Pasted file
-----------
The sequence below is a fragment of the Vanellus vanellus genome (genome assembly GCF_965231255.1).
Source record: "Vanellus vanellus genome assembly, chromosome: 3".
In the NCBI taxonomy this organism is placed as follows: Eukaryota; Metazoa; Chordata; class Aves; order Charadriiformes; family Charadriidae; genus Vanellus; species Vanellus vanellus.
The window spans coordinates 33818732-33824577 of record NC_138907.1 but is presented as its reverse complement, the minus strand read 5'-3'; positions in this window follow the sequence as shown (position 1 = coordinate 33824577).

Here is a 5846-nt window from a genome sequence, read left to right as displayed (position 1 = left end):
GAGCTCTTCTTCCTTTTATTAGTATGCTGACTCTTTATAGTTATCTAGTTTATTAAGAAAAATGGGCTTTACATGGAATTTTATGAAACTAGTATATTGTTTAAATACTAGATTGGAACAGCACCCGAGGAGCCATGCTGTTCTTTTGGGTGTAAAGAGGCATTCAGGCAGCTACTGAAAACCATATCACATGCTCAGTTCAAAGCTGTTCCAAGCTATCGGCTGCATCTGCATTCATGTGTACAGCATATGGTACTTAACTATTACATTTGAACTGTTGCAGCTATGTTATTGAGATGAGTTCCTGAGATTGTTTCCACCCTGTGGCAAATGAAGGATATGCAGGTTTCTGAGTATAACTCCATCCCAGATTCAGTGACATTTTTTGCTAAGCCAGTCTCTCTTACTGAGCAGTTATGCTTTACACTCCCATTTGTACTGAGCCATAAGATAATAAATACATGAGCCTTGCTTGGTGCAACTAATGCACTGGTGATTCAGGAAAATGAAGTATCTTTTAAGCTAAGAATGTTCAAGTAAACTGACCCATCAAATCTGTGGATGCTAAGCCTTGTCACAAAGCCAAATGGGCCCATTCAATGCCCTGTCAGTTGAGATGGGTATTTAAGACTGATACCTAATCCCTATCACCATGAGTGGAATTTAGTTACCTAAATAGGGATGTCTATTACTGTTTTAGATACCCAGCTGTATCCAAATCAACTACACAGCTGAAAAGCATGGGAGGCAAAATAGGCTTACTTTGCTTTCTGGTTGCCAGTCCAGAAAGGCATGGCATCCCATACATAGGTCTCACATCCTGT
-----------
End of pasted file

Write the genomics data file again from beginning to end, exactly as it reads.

The sequence below is a fragment of the Vanellus vanellus genome (genome assembly GCF_965231255.1).
Source record: "Vanellus vanellus genome assembly, chromosome: 3".
In the NCBI taxonomy this organism is placed as follows: Eukaryota; Metazoa; Chordata; class Aves; order Charadriiformes; family Charadriidae; genus Vanellus; species Vanellus vanellus.
The window spans coordinates 33818732-33824577 of record NC_138907.1 but is presented as its reverse complement, the minus strand read 5'-3'; positions in this window follow the sequence as shown (position 1 = coordinate 33824577).

Here is a 5846-nt window from a genome sequence, read left to right as displayed (position 1 = left end):
GAGCTCTTCTTCCTTTTATTAGTATGCTGACTCTTTATAGTTATCTAGTTTATTAAGAAAAATGGGCTTTACATGGAATTTTATGAAACTAGTATATTGTTTAAATACTAGATTGGAACAGCACCCGAGGAGCCATGCTGTTCTTTTGGGTGTAAAGAGGCATTCAGGCAGCTACTGAAAACCATATCACATGCTCAGTTCAAAGCTGTTCCAAGCTATCGGCTGCATCTGCATTCATGTGTACAGCATATGGTACTTAACTATTACATTTGAACTGTTGCAGCTATGTTATTGAGATGAGTTCCTGAGATTGTTTCCACCCTGTGGCAAATGAAGGATATGCAGGTTTCTGAGTATAACTCCATCCCAGATTCAGTGACATTTTTTGCTAAGCCAGTCTCTCTTACTGAGCAGTTATGCTTTACACTCCCATTTGTACTGAGCCATAAGATAATAAATACATGAGCCTTGCTTGGTGCAACTAATGCACTGGTGATTCAGGAAAATGAAGTATCTTTTAAGCTAAGAATGTTCAAGTAAACTGACCCATCAAATCTGTGGATGCTAAGCCTTGTCACAAAGCCAAATGGGCCCATTCAATGCCCTGTCAGTTGAGATGGGTATTTAAGACTGATACCTAATCCCTATCACCATGAGTGGAATTTAGTTACCTAAATAGGGATGTCTATTACTGTTTTAGATACCCAGCTGTATCCAAATCAACTACACAGCTGAAAAGCATGGGAGGCAAAATAGGCTTACTTTGCTTTCTGGTTGCCAGTCCAGAAAGGCATGGCATCCCATACATAGGTCTCACATCCTGT